We have been made to feel very welcome by both The Friends of Mayow Park, and Lewisham Council, as well as their management company, Glendale, and look forward to a long and settled future in our new home. We will start to play from April, usually on Wednesday, Saturday and Sunday afternoons.

We are a thriving club with a strong social side and offer a warm welcome to anyone who’d just like to try this engaging and fun game. For free taster sessions please contact:  info@sydenhamcroquet@gmail.com

05 April 2022

South East London Community Energy

By Zaria Greenhill, Communications Manager, South East London Community Energy

South East London Community Energy focus on the energy of South East London, a vibrant, diverse and lively area, which has its gifts as well as its challenges. One challenge for all of us right now is our energy as prices are set to rise alarmingly.

If you find that this is a level of challenge you could do without, you can contact South East London Community Energy for some support. We can speak to you on the phone to discuss your bill in confidence and assess whether you are on the right tariff and if you’re eligible for any discounts, grants or benefits. We can then discuss ways to save energy and come and do a home visit if you or we feel that would be helpful.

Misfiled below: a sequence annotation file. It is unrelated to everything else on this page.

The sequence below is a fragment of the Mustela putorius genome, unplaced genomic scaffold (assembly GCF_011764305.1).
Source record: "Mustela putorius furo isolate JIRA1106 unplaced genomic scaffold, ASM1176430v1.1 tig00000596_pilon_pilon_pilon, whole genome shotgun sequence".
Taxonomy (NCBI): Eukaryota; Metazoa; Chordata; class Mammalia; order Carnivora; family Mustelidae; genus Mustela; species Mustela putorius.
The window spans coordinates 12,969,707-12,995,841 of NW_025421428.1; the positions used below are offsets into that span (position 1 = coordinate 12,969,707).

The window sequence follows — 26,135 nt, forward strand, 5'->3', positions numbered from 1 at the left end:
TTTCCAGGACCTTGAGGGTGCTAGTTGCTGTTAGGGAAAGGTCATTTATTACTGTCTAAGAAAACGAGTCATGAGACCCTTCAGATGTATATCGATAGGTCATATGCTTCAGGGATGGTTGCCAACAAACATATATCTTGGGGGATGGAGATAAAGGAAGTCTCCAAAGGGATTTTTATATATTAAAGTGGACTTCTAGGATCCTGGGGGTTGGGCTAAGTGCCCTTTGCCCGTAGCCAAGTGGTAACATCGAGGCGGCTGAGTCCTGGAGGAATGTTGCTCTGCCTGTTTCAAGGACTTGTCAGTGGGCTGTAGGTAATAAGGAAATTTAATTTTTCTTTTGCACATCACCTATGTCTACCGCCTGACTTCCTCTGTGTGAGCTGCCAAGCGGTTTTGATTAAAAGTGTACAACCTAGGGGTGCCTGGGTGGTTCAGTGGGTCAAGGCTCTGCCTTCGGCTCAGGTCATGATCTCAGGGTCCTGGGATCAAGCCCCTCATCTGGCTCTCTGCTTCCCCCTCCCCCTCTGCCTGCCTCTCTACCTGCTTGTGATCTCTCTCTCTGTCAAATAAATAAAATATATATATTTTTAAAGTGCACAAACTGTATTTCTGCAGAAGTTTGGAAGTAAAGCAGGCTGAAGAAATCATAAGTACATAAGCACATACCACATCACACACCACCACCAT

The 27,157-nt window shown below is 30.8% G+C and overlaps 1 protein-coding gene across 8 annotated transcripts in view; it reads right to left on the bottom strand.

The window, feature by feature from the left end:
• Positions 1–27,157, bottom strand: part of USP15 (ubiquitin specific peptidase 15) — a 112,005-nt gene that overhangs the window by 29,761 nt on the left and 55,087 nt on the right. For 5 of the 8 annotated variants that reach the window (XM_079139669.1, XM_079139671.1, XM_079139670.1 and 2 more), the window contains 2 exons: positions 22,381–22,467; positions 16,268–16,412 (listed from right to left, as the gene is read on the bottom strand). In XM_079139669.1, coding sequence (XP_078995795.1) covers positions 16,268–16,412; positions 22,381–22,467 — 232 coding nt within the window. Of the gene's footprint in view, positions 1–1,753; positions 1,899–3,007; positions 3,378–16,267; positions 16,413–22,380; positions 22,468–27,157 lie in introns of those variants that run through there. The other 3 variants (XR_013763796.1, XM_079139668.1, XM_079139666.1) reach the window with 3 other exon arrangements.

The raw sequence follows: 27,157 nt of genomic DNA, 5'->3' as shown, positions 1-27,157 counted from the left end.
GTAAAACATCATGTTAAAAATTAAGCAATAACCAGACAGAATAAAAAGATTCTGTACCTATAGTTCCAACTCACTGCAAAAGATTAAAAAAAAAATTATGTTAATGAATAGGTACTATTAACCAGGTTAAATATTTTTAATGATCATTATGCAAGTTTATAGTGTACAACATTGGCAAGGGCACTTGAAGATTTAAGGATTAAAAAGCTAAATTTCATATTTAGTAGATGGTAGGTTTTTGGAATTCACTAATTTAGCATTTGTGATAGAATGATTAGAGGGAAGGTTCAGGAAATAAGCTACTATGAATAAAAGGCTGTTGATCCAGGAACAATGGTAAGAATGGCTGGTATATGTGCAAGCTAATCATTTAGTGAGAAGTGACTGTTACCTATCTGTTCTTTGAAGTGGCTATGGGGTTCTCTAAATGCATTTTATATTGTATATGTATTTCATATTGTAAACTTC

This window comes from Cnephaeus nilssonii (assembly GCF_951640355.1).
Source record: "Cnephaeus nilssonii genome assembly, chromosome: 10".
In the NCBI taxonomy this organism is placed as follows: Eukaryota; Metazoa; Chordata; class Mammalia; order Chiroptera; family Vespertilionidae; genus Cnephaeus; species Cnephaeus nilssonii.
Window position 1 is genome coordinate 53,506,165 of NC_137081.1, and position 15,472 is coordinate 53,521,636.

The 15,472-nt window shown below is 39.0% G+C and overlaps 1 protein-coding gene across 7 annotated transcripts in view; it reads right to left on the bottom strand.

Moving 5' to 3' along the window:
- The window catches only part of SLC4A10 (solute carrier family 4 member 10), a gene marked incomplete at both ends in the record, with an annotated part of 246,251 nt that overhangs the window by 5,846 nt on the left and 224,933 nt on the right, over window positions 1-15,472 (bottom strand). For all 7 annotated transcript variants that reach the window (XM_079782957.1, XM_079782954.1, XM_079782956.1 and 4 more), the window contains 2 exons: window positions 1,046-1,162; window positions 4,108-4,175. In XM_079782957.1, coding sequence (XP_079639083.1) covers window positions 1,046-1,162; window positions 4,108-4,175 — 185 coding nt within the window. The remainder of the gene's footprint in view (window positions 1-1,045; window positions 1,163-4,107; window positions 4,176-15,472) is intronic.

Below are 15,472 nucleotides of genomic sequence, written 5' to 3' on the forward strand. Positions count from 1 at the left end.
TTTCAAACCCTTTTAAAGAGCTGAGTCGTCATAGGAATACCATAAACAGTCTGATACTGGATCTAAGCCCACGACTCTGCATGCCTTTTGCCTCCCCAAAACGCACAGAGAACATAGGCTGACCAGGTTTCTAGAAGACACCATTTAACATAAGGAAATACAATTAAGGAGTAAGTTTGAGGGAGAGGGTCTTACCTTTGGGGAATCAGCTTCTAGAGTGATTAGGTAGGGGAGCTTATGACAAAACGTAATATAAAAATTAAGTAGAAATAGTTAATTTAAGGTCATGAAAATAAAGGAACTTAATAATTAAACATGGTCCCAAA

On average, people who engage with us save around £295 (probably not all at once). The service is completely free, prefaced on the fact that a warm home is a human right, and no-one should be too challenged to be able to meet it.

If you can pay your bills but you’re worried about climate change, you can contact our Future Fit Homes service. We can speak to you on the phone about how to ‘retrofit’ your home to be more climate friendly, discuss solar panels, air or ground-sourced heat pumps, insulation, draught-busting and turning the thermostat down. The first 30 minutes of conversation are free, but you can also have a home assessment, a thermal imaging survey (when it’s cold enough: it’s fascinating to see literally where the heat comes out) and more support to make your home zero-carbon.

Find out more at: www.selce.org.uk
Follow us on Twitter: twitter.com/SELonCommEnergy
Email: info@selce.org.uk

04 April 2022